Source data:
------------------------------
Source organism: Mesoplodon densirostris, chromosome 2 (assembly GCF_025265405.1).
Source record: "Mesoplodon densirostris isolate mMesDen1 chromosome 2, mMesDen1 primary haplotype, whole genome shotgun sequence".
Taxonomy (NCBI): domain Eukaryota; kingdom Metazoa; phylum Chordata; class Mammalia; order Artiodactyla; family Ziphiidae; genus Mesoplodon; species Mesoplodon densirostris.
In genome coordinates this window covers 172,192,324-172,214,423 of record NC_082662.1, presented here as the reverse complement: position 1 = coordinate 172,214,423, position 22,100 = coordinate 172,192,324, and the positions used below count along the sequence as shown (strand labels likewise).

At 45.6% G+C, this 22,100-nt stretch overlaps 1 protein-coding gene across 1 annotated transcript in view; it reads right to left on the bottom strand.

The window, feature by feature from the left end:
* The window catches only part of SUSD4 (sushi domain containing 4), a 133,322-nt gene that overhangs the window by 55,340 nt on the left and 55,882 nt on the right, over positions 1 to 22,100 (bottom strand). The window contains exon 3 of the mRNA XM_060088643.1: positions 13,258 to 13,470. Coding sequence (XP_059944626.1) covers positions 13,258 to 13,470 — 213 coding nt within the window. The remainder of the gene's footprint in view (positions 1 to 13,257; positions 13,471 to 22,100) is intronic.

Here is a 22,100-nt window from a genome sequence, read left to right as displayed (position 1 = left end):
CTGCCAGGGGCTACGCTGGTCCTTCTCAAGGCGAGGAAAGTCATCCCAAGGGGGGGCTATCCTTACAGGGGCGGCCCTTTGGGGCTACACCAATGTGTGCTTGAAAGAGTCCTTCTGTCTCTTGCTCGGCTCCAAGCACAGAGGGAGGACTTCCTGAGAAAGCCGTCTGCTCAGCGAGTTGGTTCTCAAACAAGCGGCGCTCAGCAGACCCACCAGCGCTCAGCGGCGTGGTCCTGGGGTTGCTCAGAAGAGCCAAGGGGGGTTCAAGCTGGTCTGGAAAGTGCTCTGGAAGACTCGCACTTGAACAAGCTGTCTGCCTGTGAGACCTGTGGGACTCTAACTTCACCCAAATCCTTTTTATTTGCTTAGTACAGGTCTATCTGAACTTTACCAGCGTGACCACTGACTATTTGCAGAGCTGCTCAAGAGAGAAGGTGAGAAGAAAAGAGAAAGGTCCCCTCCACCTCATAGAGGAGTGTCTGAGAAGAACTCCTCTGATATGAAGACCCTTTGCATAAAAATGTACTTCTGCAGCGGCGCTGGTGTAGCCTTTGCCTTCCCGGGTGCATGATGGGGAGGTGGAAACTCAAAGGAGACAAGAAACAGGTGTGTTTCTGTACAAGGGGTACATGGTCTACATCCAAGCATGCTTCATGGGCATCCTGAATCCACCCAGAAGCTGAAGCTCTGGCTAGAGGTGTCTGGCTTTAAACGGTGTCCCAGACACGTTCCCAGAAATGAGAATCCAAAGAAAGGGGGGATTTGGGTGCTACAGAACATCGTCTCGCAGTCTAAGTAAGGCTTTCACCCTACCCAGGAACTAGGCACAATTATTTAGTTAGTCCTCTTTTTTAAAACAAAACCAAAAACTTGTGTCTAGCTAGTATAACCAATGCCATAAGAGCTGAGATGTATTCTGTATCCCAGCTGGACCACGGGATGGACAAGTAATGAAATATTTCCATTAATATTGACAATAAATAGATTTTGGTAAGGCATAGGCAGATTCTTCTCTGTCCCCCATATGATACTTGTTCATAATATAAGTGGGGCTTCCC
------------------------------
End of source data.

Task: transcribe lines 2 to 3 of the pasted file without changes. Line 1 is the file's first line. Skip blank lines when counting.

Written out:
Source record: "Mesoplodon densirostris isolate mMesDen1 chromosome 2, mMesDen1 primary haplotype, whole genome shotgun sequence".
Taxonomy (NCBI): domain Eukaryota; kingdom Metazoa; phylum Chordata; class Mammalia; order Artiodactyla; family Ziphiidae; genus Mesoplodon; species Mesoplodon densirostris.